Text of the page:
Male Emotional Repression and How it Affects Relationships
Relationships

Loving Someone Who Was Raised Under Normalized Male Emotional Repression

The difficulties of loving someone who was raised to detach from their emotions.

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For as long as I can remember, I've been hypersensitive. Emotions pour out of me in a way I've never had control over. An embarrassing moment, a happy ending to a movie, or a heartfelt compliment from a friend could all easily have me bawling in a matter of moments. I've always been very in tune with my emotions. I accept all of them, happiness, love, pain, and anger. All of these exaggerated feelings have allowed me to understand myself and my limits in a way I am so grateful for, even if crying a lot can feel a bit silly.

After being with my boyfriend for a few months, I began noticing he would have a hard time explaining his emotions. If his mood were off, I'd ask him what was wrong. He would always reply with "I don't know" or "nothing". Or if he was able to say he was sad, or stressed, he always said he 'didn't know' why, or that "it was nothing". At first, this got on my nerves. As an emotional person, I couldn't understand how he couldn't recount every little detail of every bad moment of the day. How can you have a feeling so obviously affecting your mood, yet not talk about it? It felt as though he were pushing me away.

The more I got to know him, and his family, I realized that this is how he grew up. His family is set up in a way that his father is the head of the house. This dynamic is new to me, having been raised by a single mother. His family is lovely and kind, and so is his father. I know for a fact that his father adores him, and has nothing but good intentions. However, his father is an advocate for stoicism and masculinity. Of course, it's not at the fault of the parents, because this has been happening for generations upon generations.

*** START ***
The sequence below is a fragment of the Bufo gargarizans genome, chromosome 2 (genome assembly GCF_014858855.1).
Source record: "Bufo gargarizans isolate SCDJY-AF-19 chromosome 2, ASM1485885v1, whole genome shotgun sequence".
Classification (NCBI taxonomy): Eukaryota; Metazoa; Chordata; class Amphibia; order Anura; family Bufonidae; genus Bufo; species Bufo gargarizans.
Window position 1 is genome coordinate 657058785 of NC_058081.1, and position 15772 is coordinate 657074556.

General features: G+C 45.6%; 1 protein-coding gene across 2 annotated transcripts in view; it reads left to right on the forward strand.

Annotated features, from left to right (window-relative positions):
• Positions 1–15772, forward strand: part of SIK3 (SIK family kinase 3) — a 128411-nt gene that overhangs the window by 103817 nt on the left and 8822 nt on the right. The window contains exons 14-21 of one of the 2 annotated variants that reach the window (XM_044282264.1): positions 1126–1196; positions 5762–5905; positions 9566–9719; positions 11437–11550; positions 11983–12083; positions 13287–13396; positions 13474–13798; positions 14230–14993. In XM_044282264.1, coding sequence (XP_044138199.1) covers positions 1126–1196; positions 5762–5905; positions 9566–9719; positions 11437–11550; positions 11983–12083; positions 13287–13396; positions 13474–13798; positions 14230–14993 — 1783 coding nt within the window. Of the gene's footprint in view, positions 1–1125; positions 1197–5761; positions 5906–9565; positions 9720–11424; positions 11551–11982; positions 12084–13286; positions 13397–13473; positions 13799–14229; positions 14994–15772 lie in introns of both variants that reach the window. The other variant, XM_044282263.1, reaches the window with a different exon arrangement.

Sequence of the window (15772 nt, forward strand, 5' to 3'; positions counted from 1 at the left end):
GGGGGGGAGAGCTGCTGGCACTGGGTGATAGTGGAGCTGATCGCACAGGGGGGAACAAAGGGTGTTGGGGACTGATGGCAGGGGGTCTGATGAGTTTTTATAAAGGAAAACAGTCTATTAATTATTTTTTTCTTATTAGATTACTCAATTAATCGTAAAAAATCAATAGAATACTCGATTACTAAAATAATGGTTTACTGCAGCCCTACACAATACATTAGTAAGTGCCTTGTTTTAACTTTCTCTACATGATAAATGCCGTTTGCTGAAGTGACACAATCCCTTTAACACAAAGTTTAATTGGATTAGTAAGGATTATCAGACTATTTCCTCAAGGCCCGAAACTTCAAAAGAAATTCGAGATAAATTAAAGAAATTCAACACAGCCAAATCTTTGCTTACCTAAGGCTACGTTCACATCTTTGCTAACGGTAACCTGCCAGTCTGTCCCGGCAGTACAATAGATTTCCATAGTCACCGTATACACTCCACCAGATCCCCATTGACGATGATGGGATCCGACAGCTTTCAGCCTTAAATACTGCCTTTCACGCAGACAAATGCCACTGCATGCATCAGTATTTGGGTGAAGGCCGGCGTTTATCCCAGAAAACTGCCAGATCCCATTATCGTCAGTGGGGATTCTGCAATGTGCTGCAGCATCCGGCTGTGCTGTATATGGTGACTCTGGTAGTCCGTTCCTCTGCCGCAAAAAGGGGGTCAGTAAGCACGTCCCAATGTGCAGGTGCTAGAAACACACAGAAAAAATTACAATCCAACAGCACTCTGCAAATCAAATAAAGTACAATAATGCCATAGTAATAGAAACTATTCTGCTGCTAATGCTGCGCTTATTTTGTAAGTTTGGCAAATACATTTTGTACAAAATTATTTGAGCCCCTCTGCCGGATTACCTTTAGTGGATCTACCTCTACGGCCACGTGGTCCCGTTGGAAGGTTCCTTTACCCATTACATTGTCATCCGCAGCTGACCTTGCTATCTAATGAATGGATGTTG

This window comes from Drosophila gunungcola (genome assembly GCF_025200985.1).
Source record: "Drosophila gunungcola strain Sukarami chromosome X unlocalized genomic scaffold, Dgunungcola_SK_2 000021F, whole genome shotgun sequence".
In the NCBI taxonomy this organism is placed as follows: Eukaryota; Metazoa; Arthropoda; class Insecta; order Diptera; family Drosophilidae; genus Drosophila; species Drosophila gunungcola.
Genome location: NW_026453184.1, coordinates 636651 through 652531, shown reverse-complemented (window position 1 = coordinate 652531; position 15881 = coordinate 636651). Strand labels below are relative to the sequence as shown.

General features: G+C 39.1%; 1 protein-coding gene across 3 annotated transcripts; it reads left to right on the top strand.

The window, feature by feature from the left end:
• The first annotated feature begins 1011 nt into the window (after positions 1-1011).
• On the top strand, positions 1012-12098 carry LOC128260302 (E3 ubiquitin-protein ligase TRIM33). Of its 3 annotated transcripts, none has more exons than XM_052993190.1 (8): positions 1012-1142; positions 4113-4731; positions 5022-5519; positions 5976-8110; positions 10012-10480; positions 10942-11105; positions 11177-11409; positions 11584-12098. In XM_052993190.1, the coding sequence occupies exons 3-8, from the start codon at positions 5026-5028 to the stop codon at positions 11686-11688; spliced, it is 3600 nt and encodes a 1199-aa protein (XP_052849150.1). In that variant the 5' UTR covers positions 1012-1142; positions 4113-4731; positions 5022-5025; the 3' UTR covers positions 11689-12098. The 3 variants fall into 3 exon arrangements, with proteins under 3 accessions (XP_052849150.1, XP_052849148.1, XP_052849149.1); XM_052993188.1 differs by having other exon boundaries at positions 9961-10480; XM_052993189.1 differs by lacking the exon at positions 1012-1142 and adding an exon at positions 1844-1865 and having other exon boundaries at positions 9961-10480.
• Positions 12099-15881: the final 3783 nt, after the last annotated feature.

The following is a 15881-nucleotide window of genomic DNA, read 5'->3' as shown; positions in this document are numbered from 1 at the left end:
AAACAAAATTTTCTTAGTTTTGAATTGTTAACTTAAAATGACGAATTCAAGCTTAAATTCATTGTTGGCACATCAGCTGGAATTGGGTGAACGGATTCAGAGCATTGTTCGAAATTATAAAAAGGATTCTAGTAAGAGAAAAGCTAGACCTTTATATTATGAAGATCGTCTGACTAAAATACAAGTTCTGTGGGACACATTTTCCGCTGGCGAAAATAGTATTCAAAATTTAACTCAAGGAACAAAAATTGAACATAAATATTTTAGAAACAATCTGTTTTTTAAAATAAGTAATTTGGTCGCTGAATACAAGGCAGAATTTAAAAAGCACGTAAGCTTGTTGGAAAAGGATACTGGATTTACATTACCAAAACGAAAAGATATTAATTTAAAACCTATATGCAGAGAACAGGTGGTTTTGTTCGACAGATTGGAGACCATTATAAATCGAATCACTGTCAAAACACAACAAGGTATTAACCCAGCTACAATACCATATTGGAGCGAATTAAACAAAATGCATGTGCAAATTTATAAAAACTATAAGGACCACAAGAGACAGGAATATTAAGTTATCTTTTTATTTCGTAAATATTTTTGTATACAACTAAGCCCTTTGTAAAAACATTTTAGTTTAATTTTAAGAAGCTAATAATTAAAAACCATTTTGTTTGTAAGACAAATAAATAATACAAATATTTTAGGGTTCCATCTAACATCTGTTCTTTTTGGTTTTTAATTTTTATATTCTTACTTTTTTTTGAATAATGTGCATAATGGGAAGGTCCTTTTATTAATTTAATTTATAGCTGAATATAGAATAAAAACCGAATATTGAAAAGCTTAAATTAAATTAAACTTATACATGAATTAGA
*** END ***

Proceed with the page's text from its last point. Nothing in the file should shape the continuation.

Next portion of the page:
My boyfriend is the oldest son of 4, so I'm sure these stoic ideals are pushed even more heavily onto him. He grew up being teased for what he wore and teased for the choices he made. "Skinny jeans are for girls," "It's too feminine to get your ears pierced". On the other hand, he would be told to "toughen up" or "man up" if he was sad or stressed.

Sadly, this is how a large average of men grow up. They have their feelings invalidated or pushed under the rug just because they were born with a Y chromosome. They are ashamed if they want to express themselves through fashion and sensitivity rather than bottle up with brawn and repressed emotions.

This is my first time experiencing it first hand, and it isn't easy. My boyfriend is so desensitized to emotions at this point, that he doesn't even know what he's feeling. Sometimes I'm sure he's convinced himself he isn't feeling at all. I have to hold his hand and walk him through what his emotion, why he's feeling it, and why it's okay.

"Do you think you're upset because of your semester deadlines coming up? Could you be stressed? Did you know that most other students are also stressed right now? And no, you're not acting like a 'wimp', you're acting like a human."

And on the day we can't get to the bottom of his feelings, I'll be there for him. I'll let him feel them. I'll let him mope around or sleep in. I'll even let him cry it out, because I know he spent so many years choking back his tears, in fear of being rejected as a man for being human.

Almost two years into our relationship and there's a lot of noticeable progress. He will tell me about his day without me having to ask. He will let me know when he's stressing over something, and how I can help. We can talk through anger rather than him shutting down. Lastly, he isn't afraid to cry, and I'm always there, telling him there's no reason to apologize for feeling, it's what we were made to do.

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This article has not been reviewed by Odyssey HQ and solely reflects the ideas and opinions of the creator.
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